Traditionally, MIL-Woman, being the Daughter-In-Law #1 of the family, has taken care of him and Grandma (when Grandma was still alive). But MIL-Woman has a business venture going on in Taiwan and can't do it anymore.
Uncle-2 and Aunt-2 now have the responsibility to take Grandpa when they go back. The problem is, the 2's have to run back and forth between Taiwan and here. While they're here, there's no one in Taiwan to watch Grandpa, so all three of them have to come back together. The 2's don't stay with us, they have their own home. Grandpa stays with us.
So, now. Guess who the Granddaughter-In-Law #1 is?
Oh, go ahead.
Take. A. Wild. Blind. Stab. In. The. Dark.
At least the family understands that I have to work. Evenings and weekends are Husband Guy's and my responsibility. I told Husband Guy that I can't do it myself, but he has a Gold Master Candidate deadline coming up, he's had to work super late every night as well as weekends. This will go on until the thing ships. So, basically, I am flying solo for the time being.
It's a little awkward for me because ever since Grandpa's stroke (over 10 years ago), his speech is a bit slurred now. He also has a heavy Taiwanese, 閩南 accent that I don't always understand. And he's hard of hearing, so you have to enunciate, speak LOUD and towards his right ear... the one with the hearing aid that sometimes slips and disconnects. It's better for the family's kids because they're used to the way he talks, so they understand him. I didn't grow up with him. Sometimes, I just have no idea what he's saying. I just have to guess and ask him if that's what he wants. And it goes trial and error like that until I get it.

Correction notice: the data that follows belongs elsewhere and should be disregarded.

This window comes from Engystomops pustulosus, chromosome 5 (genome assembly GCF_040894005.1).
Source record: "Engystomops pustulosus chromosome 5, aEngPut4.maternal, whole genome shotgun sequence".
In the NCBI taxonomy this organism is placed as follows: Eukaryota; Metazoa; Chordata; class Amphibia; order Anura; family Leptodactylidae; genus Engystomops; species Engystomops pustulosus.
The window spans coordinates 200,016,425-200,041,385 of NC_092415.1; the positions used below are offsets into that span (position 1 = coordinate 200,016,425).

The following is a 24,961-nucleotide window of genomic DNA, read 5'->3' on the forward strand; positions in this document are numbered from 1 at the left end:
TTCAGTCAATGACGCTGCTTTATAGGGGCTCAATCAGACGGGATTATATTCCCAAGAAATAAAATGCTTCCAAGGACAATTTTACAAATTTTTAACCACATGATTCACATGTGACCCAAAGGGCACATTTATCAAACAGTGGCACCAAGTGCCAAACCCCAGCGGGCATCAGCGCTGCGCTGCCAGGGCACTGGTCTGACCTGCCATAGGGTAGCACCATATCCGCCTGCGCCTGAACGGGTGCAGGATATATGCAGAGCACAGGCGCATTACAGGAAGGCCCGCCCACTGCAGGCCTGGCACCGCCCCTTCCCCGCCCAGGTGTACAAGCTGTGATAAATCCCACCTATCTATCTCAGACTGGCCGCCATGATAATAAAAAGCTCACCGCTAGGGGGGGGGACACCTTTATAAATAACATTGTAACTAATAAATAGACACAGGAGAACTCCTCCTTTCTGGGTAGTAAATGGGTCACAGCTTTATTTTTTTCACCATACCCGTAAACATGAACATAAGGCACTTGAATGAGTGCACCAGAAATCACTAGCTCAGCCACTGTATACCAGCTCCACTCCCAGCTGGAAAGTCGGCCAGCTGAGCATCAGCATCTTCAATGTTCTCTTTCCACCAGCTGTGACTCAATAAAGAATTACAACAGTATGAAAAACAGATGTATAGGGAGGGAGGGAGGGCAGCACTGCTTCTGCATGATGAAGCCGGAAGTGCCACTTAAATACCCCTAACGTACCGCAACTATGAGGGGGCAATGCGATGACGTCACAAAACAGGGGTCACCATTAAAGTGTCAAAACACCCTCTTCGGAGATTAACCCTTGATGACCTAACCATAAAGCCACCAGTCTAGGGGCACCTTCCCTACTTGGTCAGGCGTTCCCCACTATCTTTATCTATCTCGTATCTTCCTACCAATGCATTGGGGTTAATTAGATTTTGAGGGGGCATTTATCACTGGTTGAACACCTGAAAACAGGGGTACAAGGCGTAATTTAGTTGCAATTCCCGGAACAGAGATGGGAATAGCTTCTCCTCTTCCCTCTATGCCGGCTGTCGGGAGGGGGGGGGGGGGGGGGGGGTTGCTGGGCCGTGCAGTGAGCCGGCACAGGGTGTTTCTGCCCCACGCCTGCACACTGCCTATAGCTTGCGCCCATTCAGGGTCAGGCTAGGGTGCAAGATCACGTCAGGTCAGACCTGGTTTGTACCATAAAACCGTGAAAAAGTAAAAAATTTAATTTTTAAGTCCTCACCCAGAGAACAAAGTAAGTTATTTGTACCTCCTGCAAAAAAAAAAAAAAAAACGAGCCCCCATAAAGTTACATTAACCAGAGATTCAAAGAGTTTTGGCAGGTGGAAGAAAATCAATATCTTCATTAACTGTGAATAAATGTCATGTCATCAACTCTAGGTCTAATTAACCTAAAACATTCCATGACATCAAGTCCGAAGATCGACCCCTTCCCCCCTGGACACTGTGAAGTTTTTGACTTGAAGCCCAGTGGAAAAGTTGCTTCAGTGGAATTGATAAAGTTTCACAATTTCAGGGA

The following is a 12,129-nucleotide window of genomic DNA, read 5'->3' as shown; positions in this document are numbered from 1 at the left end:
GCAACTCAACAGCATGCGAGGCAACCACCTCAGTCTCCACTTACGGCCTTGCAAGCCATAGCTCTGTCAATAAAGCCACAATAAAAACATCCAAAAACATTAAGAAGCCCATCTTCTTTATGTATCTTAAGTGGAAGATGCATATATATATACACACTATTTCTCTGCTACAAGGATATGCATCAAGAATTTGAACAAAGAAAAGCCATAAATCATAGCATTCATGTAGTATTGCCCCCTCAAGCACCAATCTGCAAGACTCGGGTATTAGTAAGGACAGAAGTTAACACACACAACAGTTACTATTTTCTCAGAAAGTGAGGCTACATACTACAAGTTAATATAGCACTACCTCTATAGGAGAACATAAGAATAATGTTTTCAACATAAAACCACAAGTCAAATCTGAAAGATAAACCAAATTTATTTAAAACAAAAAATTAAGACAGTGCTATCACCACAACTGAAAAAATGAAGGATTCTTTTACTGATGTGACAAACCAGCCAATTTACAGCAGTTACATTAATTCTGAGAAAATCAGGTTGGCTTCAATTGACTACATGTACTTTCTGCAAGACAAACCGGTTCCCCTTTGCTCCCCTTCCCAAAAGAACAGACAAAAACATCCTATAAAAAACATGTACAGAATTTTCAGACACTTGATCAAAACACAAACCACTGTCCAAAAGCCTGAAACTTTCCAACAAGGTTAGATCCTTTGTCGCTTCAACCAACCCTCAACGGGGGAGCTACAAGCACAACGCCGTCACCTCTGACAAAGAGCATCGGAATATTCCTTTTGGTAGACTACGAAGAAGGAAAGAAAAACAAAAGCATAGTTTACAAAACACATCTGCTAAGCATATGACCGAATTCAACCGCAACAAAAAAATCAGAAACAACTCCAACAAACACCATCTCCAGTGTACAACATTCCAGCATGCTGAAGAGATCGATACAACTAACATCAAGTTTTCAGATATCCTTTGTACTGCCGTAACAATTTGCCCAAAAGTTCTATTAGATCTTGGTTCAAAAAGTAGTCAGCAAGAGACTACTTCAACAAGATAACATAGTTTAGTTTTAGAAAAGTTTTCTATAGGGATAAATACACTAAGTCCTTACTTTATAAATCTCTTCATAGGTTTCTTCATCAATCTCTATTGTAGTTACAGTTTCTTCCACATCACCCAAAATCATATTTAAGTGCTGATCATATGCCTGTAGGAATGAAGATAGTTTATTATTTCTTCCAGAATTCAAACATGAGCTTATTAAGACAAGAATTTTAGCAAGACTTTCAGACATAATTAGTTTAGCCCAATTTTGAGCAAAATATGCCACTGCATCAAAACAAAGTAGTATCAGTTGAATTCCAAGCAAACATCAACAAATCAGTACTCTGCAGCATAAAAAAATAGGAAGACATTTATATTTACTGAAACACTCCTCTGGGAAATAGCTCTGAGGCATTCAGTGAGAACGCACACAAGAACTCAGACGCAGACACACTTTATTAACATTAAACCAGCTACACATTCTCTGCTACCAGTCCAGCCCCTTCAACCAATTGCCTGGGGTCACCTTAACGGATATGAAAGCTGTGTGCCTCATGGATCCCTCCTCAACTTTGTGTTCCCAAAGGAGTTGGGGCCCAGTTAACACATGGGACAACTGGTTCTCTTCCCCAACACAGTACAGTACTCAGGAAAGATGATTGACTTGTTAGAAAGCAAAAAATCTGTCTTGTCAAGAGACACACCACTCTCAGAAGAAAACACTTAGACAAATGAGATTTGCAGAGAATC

So far, I've been managing well. There haven't been too many important things that I can't understand.
Grandpa hates it here. It's way too quiet for him. And if he wants to go somewhere, someone has to drive him. As mild as it is in Vancouver, it's still cold compared to Taiwan. There's a lot more hustle and bustle in Taiwan. Their condo is right in the heart of a downtown area... well, it's The Heart of Downtown everywhere unless you're up a 檳榔 tree*. He can walk downstairs and there would be food places, shops and everything right there. All he can do here is nap, read the newspaper and watch TV... which he can do in Taiwan.
He's also well known there. He was a World and Olympic (gold medal to prove it) champion weightlifter, then a coach, IWF International Category I Referee, Executive Board Member of the Asian Weightlifting Federation, etc. He's used to everyone knowing him and greeting him. It's understandable that he hates the anonymity and lack of freedom here.
The second day after he came back, he asked the 2's to book him a flight back. They're not going back for another 3 weeks. Grandpa has been insisting that he can go back by himself. They've been trying to convince him that it's not a good idea and he just gets angry. Well, since his stroke, he's had problems with his legs too. He's fallen a few times. Not recently, thank goodness, but it's a huge concern because of the typical narrow, steep, rickety architecture of stairs that are all the rage in Taiwan. =P